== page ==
Ancient Cannabis is indigenous to Central Asia and the Indian subcontinent. Hemp is possibly one of the earliest plants to be cultivated Cannabis has been cultivated in Japan since the pre-Neolithic period for its fibers and as a food source and possibly as a psychoactive material. An archeological site in the Oki Islands near Japan contained cannabis achenes from about 8000 BC, probably signifying the use of the plant. Hemp use archaeologically dates back to the Neolithic Age in China, with hemp fiber imprints found on Yangshao culture pottery dating from the 5th millennium BC. The Chinese later used hemp to make clothes, shoes, ropes, and an early form of paper.
Cannabis was an important crop in ancient Korea, with samples of hempen fabric discovered dating back as early as 3000 BCE.
Hemp is called ganja (Sanskrit: गञ्जा, IAST: gañjā) in Sanskrit and other modern Indo-Aryan languages. Some scholars suggest that the ancient drug soma, mentioned in the Vedas, was cannabis, although this theory is disputed. Bhanga is mentioned in several Indian texts dated before 1000 CE. However, there is a philological debate among Sanskrit scholars as to whether this bhanga can be identified with modern bhang or cannabis.
Exodus, 30:23, God directed Moses to make a holy anointing oil composed of myrrh, sweet cinnamon, Kaneh-bosem, cassia, and olive oil. “And you shall make of these a sacred anointing oil blended as by the perfumer; it shall be a holy anointed oil.”
According to conventional Biblical scholarship, the “250 shekels of kaneh-bosm” listed in ancient Hebrew versions of the Old Testament supposedly refers to calamus. Sula Benet, Polish anthropologist and author of Early Diffusion and Folk Uses of Hemp, demonstrated that the word for cannabis is kaneh-bosm, also rendered in traditional Hebrew as kaneh or kannabus. The root kan in this construction means “reed” or “hemp”, while bosm means “aromatic”. This word appears five times in the Old Testament; in the books of Exodus, the Song of Songs, Isaiah, Jeremiah, and Ezekiel…. and has been mistranslated as calamus, a common marsh plant with little monetary value that does not have the qualities or value ascribed to kaneh-bosm. The error occurred in the oldest Greek translation of the Hebrew Bible, the Septuagint in the third century BC, and was repeated in the many translations that followed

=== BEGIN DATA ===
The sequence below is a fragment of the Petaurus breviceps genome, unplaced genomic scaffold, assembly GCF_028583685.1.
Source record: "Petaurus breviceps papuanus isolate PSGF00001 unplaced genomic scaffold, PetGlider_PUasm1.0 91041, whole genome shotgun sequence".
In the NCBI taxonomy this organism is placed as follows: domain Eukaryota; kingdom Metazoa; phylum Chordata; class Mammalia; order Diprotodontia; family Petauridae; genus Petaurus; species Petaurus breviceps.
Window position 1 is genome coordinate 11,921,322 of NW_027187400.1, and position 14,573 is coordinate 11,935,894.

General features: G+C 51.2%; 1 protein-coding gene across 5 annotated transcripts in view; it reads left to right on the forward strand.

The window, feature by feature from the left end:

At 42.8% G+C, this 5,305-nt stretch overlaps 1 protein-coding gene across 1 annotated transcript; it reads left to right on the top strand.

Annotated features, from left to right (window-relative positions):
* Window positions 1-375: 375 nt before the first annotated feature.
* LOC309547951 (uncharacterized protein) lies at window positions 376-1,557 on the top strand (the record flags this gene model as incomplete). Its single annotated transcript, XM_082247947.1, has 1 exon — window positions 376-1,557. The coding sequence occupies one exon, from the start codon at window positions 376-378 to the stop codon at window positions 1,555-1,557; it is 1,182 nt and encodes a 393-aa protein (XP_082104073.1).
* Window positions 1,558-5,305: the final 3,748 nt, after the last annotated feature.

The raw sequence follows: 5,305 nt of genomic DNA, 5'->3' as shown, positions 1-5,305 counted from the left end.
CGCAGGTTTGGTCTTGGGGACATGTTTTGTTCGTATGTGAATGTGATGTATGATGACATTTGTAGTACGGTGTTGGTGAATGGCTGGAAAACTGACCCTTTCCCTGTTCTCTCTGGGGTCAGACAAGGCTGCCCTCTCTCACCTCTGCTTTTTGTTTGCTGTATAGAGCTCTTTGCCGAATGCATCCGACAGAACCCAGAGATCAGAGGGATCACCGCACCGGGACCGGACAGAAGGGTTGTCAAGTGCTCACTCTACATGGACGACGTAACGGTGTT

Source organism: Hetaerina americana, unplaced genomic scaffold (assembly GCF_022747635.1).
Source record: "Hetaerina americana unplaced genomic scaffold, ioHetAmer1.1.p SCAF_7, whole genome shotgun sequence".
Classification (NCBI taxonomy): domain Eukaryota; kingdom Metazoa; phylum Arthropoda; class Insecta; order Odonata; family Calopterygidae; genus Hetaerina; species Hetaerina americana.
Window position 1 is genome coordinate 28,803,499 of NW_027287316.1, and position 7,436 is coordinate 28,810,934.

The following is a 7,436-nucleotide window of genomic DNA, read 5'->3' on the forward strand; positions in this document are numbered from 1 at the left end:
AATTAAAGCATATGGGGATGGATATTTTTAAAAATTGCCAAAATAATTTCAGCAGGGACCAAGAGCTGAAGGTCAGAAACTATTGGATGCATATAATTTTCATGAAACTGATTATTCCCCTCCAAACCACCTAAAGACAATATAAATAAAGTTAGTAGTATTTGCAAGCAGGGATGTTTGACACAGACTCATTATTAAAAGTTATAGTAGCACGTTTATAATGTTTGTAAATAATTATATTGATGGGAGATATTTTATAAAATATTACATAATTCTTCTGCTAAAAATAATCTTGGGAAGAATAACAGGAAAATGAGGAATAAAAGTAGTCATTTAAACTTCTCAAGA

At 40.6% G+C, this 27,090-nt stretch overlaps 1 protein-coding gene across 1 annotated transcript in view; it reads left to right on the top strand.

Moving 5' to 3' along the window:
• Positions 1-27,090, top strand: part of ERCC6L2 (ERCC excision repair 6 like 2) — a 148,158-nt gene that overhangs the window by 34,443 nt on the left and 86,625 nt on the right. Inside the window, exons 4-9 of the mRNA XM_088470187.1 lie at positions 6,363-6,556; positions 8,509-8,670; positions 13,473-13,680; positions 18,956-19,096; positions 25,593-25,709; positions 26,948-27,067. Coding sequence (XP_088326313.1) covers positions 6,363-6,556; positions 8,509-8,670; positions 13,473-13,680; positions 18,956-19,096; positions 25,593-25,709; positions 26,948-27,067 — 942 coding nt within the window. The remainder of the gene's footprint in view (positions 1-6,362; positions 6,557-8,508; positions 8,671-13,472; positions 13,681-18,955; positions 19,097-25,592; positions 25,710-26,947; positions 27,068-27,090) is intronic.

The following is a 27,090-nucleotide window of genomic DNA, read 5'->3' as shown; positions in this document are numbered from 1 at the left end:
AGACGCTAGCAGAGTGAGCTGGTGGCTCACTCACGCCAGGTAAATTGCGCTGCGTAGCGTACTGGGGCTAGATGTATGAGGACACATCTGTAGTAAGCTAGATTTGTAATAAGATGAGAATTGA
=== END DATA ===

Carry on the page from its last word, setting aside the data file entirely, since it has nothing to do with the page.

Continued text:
The Ebers Papyrus that dates back to 1500 B.C., lists over 800 treatments that make use of more than 500 plants. Cannabis and hemp seeds are listed among them as remedies for gonorrhea and inflammation. The Chester Beatty Medical Papyrus (1570-1200 B.C.E.) also mentions ancient cannabis oils as a pain reliever for colorectal cancer and headache sufferers. The medical knowledge of Ancient Egypt’s physicians was so renowned that many were invited to ancient Greece and Greeks themselves traveled to the region to learn more. Traces of cannabis were found on the remains of Pharaoh Ramesses II and many other mummies. The hieroglyphic symbol of shemshemet is believed to refer to hemp and cannabis. It has often been used in various ancient medical texts including the ones just mentioned. Depictions of the Goddess of Wisdom, Seshat, often included a hemp leaf in her headdress. Its popularity may also be attested to by the special tax imposed on its supply from Egypt by the Roman Emperor Aurelian (214-275 A.D.).Medical cannabis recipes and remedies can be found in several ancient Egyptian medical texts such as Ramesseum III Papyrus (1700 BC), Eber’s Papyrus (1600 BC), the Berlin Papyrus (1300 BC), and the Chester Beatty VI Papyrus (1300 BC). The Eber’s Papyrus is the most comprehensive ancient medical pharmacopeia, which includes a recipe for a cannabis and honey vaginal suppository believed to aid childbirth. The Ramesseum III Papyrus refers to a cannabis eyewash to treat glaucoma.
Cannabis has an ancient history of ritual use and is found in pharmacological cults around the world. Hemp seeds discovered by archaeologists at Pazyryk suggest early ceremonial practices like eating by the Scythians occurred during the 5th to 2nd century BC confirming previous historical reports by Herodotus. In China, the psychoactive uses of cannabis are described in the Shennong Bencaojing, written around the 3rd century AD. Daoists mixed cannabis with other ingredients, then placed them in incense burners and inhaled the smoke.